The Comité Marc Chagall has confirmed the authenticity of this work.
The wondrous vitality of Chagall's imagination, as youthfully whimsical and impetuous as ever, empowered him in his late paintings to become--like Picasso, notwithstanding the strong differences in their backgrounds and temperament--the impresario, auteur, director and a leading player in a lively theater of memory. Just as Picasso drew heavily on his ancestral Mediterranean roots, so Chagall became the artificer of a pictorial realm based on multiple personal mythologies he had evolved for himself as the proverbial Wandering Jew. He assembled during his migrations and occasional travels a diverse iconography that evoked his early years in Russia, his love of Paris and the French countryside, a wartime transatlantic exile in America, and then again France, where finally he made his home by the Mediterranean, not far from Picasso.
Eager to observe, first hand, current conditions in his ancestral homeland, at a time when Cold War tensions were still simmering, Chagall decided to visit Chairman Brezhnev's Soviet Union. He journeyed to Moscow in June 1973. This visit was the first time--and sadly, too, the last--he set foot on Russian soil since he had left behind in 1922 the chaos and privations of the post-revolutionary period.
Aptly titled Au village rouge, the present painting was executed soon after Chagall was back home in Les Collines, his residence in Vence. The red village in the background is old, pre-revolutionary Vitebsk, the cradle of the artist's birth, childhood and early manhood--indeed, his very beginnings as an artist. Chagall's feelings of self-identity drew strength from this potent sense of place, signifying his Russian-ness, his beginnings as a child of the shtetl and a denizen of the Jewish Pale. During his 1973 trip, however, he declined to visit the town. "There are memories one should not disturb," he explained. "I have not seen Vitebsk for sixty years. What I should see there today would be incomprehensible to me. That which forms one of the living elements in my paintings would prove to be non-existent" (quoted in J. Wullschlager, Chagall: A Biography, New York, 2008, p. 513).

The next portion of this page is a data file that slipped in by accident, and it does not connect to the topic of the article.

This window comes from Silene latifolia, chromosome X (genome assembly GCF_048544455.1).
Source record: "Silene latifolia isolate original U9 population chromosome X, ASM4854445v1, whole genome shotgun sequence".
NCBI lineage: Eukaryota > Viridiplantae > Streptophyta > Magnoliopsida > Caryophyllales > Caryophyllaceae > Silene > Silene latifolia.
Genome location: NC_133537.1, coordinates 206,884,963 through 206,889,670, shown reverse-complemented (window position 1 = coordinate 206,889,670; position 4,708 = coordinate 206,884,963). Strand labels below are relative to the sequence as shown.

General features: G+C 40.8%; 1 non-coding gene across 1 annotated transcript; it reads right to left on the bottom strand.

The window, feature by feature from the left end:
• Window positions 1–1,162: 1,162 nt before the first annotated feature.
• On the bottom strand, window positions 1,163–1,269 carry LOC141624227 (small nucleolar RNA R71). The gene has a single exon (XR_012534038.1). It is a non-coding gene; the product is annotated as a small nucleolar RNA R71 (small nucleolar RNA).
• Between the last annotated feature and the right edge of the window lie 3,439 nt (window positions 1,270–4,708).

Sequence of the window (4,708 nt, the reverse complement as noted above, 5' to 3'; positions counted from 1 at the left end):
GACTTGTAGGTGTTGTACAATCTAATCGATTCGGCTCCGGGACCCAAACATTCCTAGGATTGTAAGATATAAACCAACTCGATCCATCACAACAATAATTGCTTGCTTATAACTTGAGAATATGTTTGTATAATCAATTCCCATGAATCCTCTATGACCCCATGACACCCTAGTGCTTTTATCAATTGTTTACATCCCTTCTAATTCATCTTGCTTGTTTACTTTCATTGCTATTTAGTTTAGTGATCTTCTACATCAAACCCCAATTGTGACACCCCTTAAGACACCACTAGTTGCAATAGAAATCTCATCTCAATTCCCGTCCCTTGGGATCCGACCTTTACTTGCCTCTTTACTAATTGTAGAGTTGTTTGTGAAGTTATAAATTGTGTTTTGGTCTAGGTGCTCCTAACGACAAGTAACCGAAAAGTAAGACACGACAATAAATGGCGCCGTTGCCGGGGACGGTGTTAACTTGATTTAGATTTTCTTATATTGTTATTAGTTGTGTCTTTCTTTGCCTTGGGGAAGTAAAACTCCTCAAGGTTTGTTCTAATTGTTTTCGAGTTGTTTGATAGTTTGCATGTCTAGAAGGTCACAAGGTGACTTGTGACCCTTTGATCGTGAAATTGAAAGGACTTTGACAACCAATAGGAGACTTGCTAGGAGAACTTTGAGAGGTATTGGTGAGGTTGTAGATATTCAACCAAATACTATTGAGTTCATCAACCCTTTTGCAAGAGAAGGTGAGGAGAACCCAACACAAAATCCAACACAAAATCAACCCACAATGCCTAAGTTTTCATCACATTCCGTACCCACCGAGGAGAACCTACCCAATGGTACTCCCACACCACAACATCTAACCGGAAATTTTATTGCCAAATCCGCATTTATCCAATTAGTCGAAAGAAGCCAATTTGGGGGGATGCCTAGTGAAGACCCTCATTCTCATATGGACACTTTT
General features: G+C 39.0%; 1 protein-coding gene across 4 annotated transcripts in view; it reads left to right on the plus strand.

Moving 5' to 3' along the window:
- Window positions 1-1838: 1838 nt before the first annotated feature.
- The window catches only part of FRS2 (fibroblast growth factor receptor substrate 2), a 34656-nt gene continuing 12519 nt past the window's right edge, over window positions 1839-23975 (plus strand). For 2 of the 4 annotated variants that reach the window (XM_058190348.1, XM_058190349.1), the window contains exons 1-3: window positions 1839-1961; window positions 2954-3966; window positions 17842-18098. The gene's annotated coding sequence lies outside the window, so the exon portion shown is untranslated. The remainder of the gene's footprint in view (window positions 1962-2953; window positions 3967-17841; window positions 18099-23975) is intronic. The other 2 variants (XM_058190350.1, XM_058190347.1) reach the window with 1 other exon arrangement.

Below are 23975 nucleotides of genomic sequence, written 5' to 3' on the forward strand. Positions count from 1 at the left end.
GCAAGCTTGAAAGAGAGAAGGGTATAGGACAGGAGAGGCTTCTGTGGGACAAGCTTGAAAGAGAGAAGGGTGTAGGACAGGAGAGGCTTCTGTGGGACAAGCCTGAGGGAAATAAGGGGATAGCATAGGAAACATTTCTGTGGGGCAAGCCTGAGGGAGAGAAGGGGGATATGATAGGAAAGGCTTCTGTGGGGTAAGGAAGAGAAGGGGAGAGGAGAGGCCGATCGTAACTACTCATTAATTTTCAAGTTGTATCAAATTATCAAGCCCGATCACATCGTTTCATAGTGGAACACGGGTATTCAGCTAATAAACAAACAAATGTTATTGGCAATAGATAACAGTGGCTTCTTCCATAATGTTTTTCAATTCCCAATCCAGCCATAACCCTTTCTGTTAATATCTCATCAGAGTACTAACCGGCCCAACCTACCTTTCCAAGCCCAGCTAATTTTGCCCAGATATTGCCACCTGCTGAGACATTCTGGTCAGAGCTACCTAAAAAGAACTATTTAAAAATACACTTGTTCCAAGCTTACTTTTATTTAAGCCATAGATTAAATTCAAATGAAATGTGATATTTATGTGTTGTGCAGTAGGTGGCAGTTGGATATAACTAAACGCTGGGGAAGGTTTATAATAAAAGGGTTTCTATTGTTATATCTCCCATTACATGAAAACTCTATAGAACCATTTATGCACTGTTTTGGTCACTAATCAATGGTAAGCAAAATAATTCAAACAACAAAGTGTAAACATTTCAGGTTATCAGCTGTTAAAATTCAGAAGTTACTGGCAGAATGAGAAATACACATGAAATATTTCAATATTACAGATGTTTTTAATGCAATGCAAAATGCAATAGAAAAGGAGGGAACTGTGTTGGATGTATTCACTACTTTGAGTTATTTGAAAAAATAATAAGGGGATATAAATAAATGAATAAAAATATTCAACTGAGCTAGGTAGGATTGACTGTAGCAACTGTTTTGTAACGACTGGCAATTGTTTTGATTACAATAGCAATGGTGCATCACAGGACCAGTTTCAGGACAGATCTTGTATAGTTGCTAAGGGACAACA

The image of a mother and child at lower right in Au village rouge also suggests these origins. She is Mother Russia; Chagall is the child at her breast. Taking inspiration from the powerful tradition of Russian icons, Chagall first painted his own Madonna and Child in 1911 (Meyer, no. 129). He made the mother and child his most tragic symbol of the helpless, innocent victims of total war in those cataclysmic scenes of the shtetl set ablaze he painted as an exile in America during the Second World War.
The primary, front-and-center image in the present painting is, of course, the horse and young female rider, which Chagall has cast as a variant of the circus, which became the prevailing and favorite theme among the artist's personal mythologies in his late work. He found in his vision and dream of the circus world the ultimate metaphor for that life of an artist he had decided to pursue, filled with--as fortune would decree--the joy of romance and the excitement of skillful bravado, which nevertheless remained the struggle for a livelihood, a risky existence which might result in the reward of public acclaim, or the lonely disappointment of obscurity and failure.
This scene is by no means, however, the colorful spectacle of the fabled Cirque Médrano of Paris, or even the more modest entertainment provided by an itinerant troupe of saltimbanques in Montmartre. We bear witness instead to the implausible performance of a local village girl clad in everyday dress atop a dray horse, attracting an audience of peasants and workers from the humble wooden huts of a shtetl on the vast dark and stormy steppes of Russia. Chagall has probably inserted himself as the horse arrayed in the melancholy blueness of a dream. The redness of the setting is, by contrast, also the color of passion: the girl who has surmounted him is his heart's desire, in the figure of his beloved first wife Bella, who died in 1944, but remained his eternal bride and forever the light of his life.